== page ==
Trauma responses are normal reactions to abnormal or violent events, yet many health care providers treat the challenging behavioral manifestations of trauma with judgment or misunderstanding. As providers who care for vulnerable children, it is our obligation to understand and interrogate our roles within systems that perpetuate the overcriminalization of developmentally appropriate responses to trauma and abuse, which create the trauma-to-prison pipeline. By understanding this pipeline and its impact, we as health care providers can better support our trauma-exposed patients and advocate for systemic change to dismantle and disrupt it.

Exposure to trauma and abuse can impact the reactivity of the prefrontal cortex’s “fear circuitry,” perpetuating a prolonged or sudden stress response even if a tangible danger is not present.1  Fear responses can be difficult to manage, particularly in youth, and can lead to substance use, emotional outbursts, self-harm, truancy, or other challenging behaviors to cope with underlying activation.2  Unfortunately, many institutions, including health care, augment the negative impacts of trauma by pathologizing these behaviors rather than recognizing and treating them for what they are: manifestations of trauma. Here we discuss 2 well-described pathways that health care providers should recognize, in which existing systems increase the likelihood for traumatized children to be incarcerated and exposed to additional harm.

The first pathway is the school-to-prison pipeline: policies and practices that increase the likelihood of a child becoming disengaged from school and involved in carceral systems. Disciplinary “zero tolerance” policies were initially introduced to the school system in the 1990s to address violence but were subsequently expanded to address other behavioral problems.3  Zero tolerance policies can result in suspension, expulsion, police investigation, or arrest. This places children, particularly Black, Indigenous, and people of color, through discriminatory application of these policies, at a greater risk for poor educational and health outcomes.3  As described above, children with unaddressed trauma are more likely to be perceived as disruptive, particularly in situations in which stress is triggered. The school setting itself, in which youth lack control over many aspects of their day, can exacerbate previous traumas, particularly when signs of traumatic stress crises are not recognized by adults. This pushes children with trauma histories, who might benefit from additional educational and counseling services, away from educational environments and into carceral systems that do not adequately address their underlying needs.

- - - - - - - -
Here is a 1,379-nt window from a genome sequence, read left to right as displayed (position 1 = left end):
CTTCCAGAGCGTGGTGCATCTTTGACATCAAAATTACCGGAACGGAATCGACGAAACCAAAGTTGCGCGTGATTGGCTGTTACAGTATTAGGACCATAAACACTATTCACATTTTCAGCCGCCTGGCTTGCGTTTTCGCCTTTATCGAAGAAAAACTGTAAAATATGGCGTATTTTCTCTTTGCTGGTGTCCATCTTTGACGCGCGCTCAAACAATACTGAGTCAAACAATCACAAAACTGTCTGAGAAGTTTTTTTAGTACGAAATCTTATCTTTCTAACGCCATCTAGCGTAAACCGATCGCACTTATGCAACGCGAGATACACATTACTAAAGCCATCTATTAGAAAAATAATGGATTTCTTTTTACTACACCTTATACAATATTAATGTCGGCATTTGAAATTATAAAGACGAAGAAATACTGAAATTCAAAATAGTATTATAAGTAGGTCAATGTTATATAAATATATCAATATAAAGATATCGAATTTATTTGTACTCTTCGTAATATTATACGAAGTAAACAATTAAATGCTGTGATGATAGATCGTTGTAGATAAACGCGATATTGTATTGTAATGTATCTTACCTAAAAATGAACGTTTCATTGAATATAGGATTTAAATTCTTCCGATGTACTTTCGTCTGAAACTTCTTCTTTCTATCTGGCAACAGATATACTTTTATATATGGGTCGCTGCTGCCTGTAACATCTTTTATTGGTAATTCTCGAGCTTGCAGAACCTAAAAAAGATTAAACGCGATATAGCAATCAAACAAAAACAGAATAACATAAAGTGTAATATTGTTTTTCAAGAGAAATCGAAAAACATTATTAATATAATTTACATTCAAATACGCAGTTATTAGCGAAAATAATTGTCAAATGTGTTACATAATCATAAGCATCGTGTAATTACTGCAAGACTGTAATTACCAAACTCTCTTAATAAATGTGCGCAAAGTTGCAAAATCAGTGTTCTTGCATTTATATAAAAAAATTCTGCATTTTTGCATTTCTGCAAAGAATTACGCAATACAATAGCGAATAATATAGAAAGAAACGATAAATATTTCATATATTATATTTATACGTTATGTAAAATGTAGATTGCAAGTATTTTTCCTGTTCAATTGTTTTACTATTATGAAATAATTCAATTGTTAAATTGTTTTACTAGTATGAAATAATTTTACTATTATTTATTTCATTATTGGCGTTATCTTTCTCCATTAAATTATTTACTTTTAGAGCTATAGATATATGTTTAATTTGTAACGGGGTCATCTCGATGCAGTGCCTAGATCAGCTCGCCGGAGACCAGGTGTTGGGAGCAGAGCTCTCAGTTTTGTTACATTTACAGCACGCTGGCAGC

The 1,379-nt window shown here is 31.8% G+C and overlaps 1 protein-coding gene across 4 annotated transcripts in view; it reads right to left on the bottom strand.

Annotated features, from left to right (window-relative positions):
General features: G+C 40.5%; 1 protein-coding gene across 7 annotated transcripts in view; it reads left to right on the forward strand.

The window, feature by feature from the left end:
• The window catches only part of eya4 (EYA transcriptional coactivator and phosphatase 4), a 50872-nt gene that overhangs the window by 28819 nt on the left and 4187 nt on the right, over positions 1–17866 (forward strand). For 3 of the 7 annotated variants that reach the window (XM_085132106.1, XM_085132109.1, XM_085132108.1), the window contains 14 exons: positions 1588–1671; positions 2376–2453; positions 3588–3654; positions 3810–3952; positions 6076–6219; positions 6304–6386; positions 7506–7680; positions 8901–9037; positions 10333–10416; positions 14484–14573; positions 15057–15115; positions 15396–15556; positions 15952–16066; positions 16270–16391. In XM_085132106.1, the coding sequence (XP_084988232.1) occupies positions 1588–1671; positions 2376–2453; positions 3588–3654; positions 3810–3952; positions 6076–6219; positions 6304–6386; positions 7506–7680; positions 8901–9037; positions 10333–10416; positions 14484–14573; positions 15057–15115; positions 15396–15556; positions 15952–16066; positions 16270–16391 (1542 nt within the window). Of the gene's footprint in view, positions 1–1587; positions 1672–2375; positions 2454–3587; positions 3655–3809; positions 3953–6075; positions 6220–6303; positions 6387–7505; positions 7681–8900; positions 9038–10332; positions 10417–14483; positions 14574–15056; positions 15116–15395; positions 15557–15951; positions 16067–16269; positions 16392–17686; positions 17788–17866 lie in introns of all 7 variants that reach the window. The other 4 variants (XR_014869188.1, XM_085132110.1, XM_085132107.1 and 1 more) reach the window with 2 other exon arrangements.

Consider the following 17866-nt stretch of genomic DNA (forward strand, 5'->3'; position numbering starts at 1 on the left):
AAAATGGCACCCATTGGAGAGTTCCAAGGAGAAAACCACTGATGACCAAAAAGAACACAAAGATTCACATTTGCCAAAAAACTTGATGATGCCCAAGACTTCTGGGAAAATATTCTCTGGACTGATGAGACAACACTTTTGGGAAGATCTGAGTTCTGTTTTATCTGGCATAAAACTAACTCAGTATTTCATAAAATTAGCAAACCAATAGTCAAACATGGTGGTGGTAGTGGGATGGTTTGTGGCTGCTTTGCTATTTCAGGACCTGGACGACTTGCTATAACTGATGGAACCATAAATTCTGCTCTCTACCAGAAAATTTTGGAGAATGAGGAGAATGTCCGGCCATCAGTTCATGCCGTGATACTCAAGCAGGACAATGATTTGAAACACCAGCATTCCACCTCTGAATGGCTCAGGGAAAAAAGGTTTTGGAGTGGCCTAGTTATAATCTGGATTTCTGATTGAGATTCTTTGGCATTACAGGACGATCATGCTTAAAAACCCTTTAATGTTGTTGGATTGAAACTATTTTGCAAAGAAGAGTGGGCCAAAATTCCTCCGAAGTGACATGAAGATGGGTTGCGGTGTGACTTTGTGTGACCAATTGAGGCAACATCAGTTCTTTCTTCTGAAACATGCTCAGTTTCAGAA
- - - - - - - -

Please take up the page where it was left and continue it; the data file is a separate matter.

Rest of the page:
A second pathway is the foster care–to-prison pipeline,4,5  in which more than half of youth in foster care experience an arrest, conviction, or overnight stay in a correctional facility by age 17.6  Children within this system face complex and cumulative trauma, much of which precedes initial removal from the home. In addition to the maltreatment precipitating their entry into foster care, the system itself can be traumatic (eg, removal from their homes, placement instability, minimal social supports, and risk of further abuse), leading to complex behavioral needs that are difficult to address without caregiver education and support. Because caregivers in foster families and congregate settings (eg, group homes) may be less familiar with children’s unique trauma manifestations, they may be more likely to use harsher disciplinary tactics, including calls for police involvement. In addition, a limited understanding of trauma symptomology, paired with difficulties with record keeping, may lead to misdiagnosis or greater attempts to control behavior through psychotropic medications, which may be less effective in facilitating long-term resolution of trauma compared with other evidence-based therapies.7  Particularly for those who identify as Black, Indigenous, or people of color; youth who are lesbian, gay, bisexual, transgender, and queer; and youth with disabilities who are disproportionately institutionalized,4  continually disciplining or medicating behaviors without therapeutically addressing underlying traumatic stress can perpetuate cycles of abuse, trauma, and incarceration. Thus, a multifaceted approach is needed to educate and support youth, their caregivers, and the systems that support them.